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Planting a border

One of the pleasures of November gardening is spending time planning what next year’s garden will look like.

One of the pleasures of November gardening is spending time planning what next year’s garden will look like.

This is when the photographs and notes taken during the year are studied, to see which plants worked well and how they worked in combination in a border. It is wonderful to look back at the same border, photographed at different points in the year, to appreciate the differences and the succession of plants. Here at Glyndebourne we took two photographs of the Terrace borders to show the difference between an early summer planting, photographed on 2 June, and late summer, photographed on 15 September. If you are inspired to introduce any of the plants into your own garden, Vicky Skeet discovers from our gardening team what to plant and when.

The striking white spires of Eremurus, the foxtail lily, grow to 1.5m and flower from the end of May. The crowns of fleshy roots should be handled carefully when planting in spring and given a soaking if they have become dry and brittle. The plants need a sunny position with good drainage, and the crowns can be left in the ground year-round.

In the foreground bordering the path is the white Nigella papillosa ‘African Bride’, an annual grown from seed started in March under cover, or April to May directly in the border. It has beautiful purple stamens when it flowers from June, and shiny nearly-black seedpods follow the flowers.

Terrace borders, 2 June, photo by Vicky Skeet

The pink tones in the border are supplied by Digitalis purpurea, the common foxglove, echoing the tall spires of the Eremurus. Seeds can be sown in late spring in-situ and once flowering has finished, will self-seed. To avoid too many seedlings, deadhead some of the plants and thin out in spring.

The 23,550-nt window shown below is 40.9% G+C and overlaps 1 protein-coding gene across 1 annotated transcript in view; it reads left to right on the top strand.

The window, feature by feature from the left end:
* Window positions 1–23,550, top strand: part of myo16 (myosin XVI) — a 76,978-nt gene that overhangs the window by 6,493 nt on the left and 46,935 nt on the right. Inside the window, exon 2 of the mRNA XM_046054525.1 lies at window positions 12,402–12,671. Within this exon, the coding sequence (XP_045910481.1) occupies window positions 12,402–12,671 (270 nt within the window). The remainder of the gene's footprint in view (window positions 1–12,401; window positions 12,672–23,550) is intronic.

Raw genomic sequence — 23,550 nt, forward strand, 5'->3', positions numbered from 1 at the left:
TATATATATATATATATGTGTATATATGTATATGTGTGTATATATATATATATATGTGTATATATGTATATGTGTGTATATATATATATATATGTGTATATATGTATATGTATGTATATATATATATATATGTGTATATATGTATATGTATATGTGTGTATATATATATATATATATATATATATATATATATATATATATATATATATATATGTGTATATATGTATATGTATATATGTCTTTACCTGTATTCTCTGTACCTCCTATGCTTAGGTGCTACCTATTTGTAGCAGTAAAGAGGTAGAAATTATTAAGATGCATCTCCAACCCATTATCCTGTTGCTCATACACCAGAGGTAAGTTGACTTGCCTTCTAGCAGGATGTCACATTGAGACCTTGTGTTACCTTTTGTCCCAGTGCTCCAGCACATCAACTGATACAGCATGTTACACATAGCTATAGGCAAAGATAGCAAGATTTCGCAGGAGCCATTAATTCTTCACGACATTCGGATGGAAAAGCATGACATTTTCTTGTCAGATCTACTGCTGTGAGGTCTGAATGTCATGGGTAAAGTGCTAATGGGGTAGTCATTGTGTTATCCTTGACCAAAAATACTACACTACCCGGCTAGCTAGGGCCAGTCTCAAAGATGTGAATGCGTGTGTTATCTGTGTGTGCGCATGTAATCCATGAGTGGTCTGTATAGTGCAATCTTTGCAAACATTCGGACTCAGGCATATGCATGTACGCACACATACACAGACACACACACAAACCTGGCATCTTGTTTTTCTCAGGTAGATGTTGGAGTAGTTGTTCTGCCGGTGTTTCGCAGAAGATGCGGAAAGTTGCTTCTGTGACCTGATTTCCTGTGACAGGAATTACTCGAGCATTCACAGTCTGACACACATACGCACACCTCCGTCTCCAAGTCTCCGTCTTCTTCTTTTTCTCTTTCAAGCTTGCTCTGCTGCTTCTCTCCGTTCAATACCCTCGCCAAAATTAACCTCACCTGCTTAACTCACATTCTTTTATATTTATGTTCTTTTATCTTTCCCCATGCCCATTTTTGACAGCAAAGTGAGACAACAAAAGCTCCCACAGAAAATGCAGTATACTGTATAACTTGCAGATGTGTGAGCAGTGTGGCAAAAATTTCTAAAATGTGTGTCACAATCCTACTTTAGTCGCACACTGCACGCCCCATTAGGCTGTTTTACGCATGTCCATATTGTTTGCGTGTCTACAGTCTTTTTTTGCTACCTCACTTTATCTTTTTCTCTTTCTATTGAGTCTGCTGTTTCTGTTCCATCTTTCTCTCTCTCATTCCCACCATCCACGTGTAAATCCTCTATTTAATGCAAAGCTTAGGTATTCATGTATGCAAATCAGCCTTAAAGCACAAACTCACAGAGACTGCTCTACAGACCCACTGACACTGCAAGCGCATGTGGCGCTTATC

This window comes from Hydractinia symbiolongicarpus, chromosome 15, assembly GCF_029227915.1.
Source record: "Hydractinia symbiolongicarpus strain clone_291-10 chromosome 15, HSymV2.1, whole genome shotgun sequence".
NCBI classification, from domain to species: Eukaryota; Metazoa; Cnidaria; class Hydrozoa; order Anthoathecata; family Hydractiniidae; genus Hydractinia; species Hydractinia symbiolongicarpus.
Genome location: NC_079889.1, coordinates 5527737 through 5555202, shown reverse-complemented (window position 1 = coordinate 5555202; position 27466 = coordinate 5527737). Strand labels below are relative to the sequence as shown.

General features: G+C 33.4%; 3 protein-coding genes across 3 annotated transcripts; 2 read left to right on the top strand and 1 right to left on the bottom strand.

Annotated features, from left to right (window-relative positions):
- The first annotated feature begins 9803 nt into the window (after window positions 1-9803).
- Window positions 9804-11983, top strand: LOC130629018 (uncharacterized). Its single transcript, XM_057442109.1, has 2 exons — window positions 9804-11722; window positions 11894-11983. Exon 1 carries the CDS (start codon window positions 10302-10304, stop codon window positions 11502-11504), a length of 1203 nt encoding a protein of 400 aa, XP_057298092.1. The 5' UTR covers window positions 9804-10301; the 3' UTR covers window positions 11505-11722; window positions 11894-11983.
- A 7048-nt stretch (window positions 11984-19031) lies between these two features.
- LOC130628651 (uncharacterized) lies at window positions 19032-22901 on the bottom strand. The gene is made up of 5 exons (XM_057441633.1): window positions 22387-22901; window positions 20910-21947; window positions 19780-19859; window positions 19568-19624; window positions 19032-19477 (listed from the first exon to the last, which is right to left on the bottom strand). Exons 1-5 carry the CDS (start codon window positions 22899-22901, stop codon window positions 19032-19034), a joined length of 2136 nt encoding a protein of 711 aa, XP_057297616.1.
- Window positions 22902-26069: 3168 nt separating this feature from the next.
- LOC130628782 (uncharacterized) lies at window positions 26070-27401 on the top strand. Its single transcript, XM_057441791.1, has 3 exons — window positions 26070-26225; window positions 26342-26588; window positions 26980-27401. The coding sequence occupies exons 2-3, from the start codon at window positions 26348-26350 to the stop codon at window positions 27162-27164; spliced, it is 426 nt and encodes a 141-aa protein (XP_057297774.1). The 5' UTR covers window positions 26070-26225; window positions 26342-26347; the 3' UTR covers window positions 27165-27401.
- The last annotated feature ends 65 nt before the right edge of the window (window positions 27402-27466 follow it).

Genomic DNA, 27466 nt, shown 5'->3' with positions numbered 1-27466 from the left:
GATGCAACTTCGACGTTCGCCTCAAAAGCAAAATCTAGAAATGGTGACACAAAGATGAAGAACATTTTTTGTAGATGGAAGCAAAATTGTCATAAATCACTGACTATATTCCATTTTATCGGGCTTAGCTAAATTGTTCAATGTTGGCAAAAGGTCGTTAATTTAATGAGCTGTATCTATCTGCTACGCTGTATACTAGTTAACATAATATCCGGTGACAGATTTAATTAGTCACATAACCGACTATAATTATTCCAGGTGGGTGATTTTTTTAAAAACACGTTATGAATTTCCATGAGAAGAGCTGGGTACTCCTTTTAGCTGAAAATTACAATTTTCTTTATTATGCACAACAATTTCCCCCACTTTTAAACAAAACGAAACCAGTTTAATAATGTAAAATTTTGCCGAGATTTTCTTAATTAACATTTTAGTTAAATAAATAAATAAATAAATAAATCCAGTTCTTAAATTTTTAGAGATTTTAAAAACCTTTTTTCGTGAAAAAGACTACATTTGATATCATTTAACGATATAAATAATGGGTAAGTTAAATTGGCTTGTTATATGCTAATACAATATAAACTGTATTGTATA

Further along the border Papaver orientale and the herbaceous perennial Paeonia lactiflora ‘Bowl of Beauty’ continue the pink theme, with the pink climbing rose ‘Louise Odier’ and white Hydrangea petiolaris creating a beautiful backdrop against the aged brick wall.

In September the borders are packed with foliage and hot colours, and the height is supplied by the towering stems and bright pink tassel flowers of Persicaria orientalis which can grow to over 2.5m tall. Persicaria is an annual which self-seeds in the Terrace border and the seedlings need to be thinned out or moved, but if you’re starting them from seed sow them in small pots in April or May in a cold frame or a greenhouse and plant them out in position in June.

Terrace borders, 15 September, photo by Vicky Skeet

The pink Cleome hassleriana ‘Señorita Rosalita’ and purple/pink Cleome hassleriana ‘Violet Queen’ seen on either side of the path in the foreground are grown from seed, sown under cover February to May, and hardened off and planted out at the end of May. They have a long flowering period from July until late September.

Cosmos, sedums and dahlias fill out the border; the dark foliage and bright red flowers of Dahlia ‘Bishop of Llandaff’ contrast with the pale pink of Dahlia ‘Bishop of Leicester’. We lift some of the dahlia tubers after the first frosts in November to over-winter in the greenhouse, growing them on in pots ready to plant them back out in early July when their bright colours add a tropical feeling to the late summer borders.

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